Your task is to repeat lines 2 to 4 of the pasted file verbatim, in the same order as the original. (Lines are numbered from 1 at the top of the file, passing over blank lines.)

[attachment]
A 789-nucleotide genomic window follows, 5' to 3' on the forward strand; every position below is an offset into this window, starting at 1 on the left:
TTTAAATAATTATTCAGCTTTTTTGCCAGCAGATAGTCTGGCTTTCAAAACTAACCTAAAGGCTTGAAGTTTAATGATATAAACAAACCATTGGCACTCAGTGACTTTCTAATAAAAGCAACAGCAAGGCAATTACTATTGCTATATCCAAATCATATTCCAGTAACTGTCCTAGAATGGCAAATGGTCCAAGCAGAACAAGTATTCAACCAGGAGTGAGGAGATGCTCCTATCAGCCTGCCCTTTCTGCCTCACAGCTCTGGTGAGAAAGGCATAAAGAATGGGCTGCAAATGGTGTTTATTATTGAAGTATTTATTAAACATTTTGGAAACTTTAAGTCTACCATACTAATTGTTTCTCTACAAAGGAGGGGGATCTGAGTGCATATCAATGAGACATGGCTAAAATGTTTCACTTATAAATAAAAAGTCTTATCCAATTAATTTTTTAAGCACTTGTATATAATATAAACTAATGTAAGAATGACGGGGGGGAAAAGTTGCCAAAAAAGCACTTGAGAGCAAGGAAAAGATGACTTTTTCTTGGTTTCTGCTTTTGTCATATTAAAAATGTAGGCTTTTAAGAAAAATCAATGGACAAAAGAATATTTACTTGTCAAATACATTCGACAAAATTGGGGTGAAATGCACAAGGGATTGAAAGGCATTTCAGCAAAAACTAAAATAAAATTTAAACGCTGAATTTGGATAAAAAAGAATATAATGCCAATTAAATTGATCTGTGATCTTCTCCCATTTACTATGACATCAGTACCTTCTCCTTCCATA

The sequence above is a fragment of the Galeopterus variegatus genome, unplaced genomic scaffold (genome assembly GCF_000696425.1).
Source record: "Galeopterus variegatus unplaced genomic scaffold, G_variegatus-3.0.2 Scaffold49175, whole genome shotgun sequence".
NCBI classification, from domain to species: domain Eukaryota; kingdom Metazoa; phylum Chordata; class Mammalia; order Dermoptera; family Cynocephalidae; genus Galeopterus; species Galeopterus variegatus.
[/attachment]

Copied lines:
TTTAAATAATTATTCAGCTTTTTTGCCAGCAGATAGTCTGGCTTTCAAAACTAACCTAAAGGCTTGAAGTTTAATGATATAAACAAACCATTGGCACTCAGTGACTTTCTAATAAAAGCAACAGCAAGGCAATTACTATTGCTATATCCAAATCATATTCCAGTAACTGTCCTAGAATGGCAAATGGTCCAAGCAGAACAAGTATTCAACCAGGAGTGAGGAGATGCTCCTATCAGCCTGCCCTTTCTGCCTCACAGCTCTGGTGAGAAAGGCATAAAGAATGGGCTGCAAATGGTGTTTATTATTGAAGTATTTATTAAACATTTTGGAAACTTTAAGTCTACCATACTAATTGTTTCTCTACAAAGGAGGGGGATCTGAGTGCATATCAATGAGACATGGCTAAAATGTTTCACTTATAAATAAAAAGTCTTATCCAATTAATTTTTTAAGCACTTGTATATAATATAAACTAATGTAAGAATGACGGGGGGGAAAAGTTGCCAAAAAAGCACTTGAGAGCAAGGAAAAGATGACTTTTTCTTGGTTTCTGCTTTTGTCATATTAAAAATGTAGGCTTTTAAGAAAAATCAATGGACAAAAGAATATTTACTTGTCAAATACATTCGACAAAATTGGGGTGAAATGCACAAGGGATTGAAAGGCATTTCAGCAAAAACTAAAATAAAATTTAAACGCTGAATTTGGATAAAAAAGAATATAATGCCAATTAAATTGATCTGTGATCTTCTCCCATTTACTATGACATCAGTACCTTCTCCTTCCATA

The sequence above is a fragment of the Galeopterus variegatus genome, unplaced genomic scaffold (genome assembly GCF_000696425.1).
Source record: "Galeopterus variegatus unplaced genomic scaffold, G_variegatus-3.0.2 Scaffold49175, whole genome shotgun sequence".